The Securities and Exchange Commission's (SEC) recently proposed rules for crowdfunding had been eagerly anticipated ever since President Obama signed the Jumpstart Our Business Startups (JOBS) Act into law in 2012, which "created an exemption under securities laws for crowdfunding," RenewableEnergyWorld.com reports. The funding model is gaining in popularity and involves financing projects by collecting small amounts of money from a large number of people as opposed to just a few major investors.

Although now under a 90-day comment period, the proposed rules as they stand have the potential to "help solve delays common in formal full-blown SEC registration and disclosure" procedures for small businesses and entrepreneurs. They could also make it easier for renewable energy companies to "raise start-up capital or additional capital because they can offer investors a return on investment."

The impact of crowdfunding will likely be less significant for wind projects since they generally feature single turbine costs that are "well over the dollar limit" for crowdfunding. The California-based company Mosaic, however, is leading the way and having notable success in crowdfunding solar energy projects. Individuals can invest as little as $25 toward financing loans for owners and developers of solar energy systems, CFO.com reports. Mosaic "generates revenue from interest on the loans, and investors pay an annual fee equal to one percent of their total investment." These investors get monthly principal-and-interest payments that are "also funded by the developers' loan repayments."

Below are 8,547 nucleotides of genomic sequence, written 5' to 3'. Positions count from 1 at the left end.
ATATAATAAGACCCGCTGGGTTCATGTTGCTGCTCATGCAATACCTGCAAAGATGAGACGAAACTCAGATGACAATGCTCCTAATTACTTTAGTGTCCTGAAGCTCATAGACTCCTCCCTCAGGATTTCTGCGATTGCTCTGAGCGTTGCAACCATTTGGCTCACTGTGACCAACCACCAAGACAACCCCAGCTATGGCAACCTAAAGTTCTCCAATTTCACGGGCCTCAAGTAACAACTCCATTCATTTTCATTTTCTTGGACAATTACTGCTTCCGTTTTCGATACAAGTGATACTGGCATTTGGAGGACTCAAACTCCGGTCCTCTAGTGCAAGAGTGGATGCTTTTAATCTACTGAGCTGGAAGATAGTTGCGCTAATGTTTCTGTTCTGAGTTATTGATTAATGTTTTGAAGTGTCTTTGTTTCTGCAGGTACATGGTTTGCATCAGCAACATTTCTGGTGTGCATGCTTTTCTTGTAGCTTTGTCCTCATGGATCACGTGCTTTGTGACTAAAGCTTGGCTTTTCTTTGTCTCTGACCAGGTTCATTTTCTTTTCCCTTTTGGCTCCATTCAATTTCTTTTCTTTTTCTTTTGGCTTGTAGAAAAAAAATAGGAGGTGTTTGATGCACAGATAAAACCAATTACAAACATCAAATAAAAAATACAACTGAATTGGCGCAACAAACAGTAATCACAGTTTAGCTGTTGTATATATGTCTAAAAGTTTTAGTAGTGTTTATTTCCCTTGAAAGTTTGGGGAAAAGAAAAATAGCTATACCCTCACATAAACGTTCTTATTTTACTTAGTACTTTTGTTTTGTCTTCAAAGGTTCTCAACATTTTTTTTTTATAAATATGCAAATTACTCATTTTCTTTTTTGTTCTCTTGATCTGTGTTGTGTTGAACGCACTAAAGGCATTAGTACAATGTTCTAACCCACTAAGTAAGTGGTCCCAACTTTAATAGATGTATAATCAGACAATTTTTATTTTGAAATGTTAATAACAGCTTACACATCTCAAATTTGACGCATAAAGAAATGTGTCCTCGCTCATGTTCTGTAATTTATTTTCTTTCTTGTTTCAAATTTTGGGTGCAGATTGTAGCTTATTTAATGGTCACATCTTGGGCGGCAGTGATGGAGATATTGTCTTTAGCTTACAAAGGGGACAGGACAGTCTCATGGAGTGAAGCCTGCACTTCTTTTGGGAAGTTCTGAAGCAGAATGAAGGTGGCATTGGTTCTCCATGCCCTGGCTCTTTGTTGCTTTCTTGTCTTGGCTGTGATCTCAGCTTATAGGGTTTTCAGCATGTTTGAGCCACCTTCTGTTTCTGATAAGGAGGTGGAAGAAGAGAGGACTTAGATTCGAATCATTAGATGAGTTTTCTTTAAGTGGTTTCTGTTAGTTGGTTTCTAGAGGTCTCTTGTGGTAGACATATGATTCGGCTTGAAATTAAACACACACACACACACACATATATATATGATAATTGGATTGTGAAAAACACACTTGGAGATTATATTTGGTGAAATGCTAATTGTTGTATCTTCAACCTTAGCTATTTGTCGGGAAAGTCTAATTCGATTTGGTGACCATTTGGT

The model is gaining ground for various projects and fundraisers in Ohio, but investor crowdfunding cooled throughout the state somewhat when the Ohio Department of Commerce's Division of Securities garnered national media attention for opening an investigation into Social Mobile Local Lending (SoMoLend) and its CEO in August. Among other things, the organization is currently under investigation for allegedly "making fraudulent financial projections; false and misleading statements regarding current and past performance; and false and misleading statements about [the company's] relationships with banks and other institutions," Cincinnati Enquirer reports (See our Aug 21, 2013, DevelopOhio blog post for more information).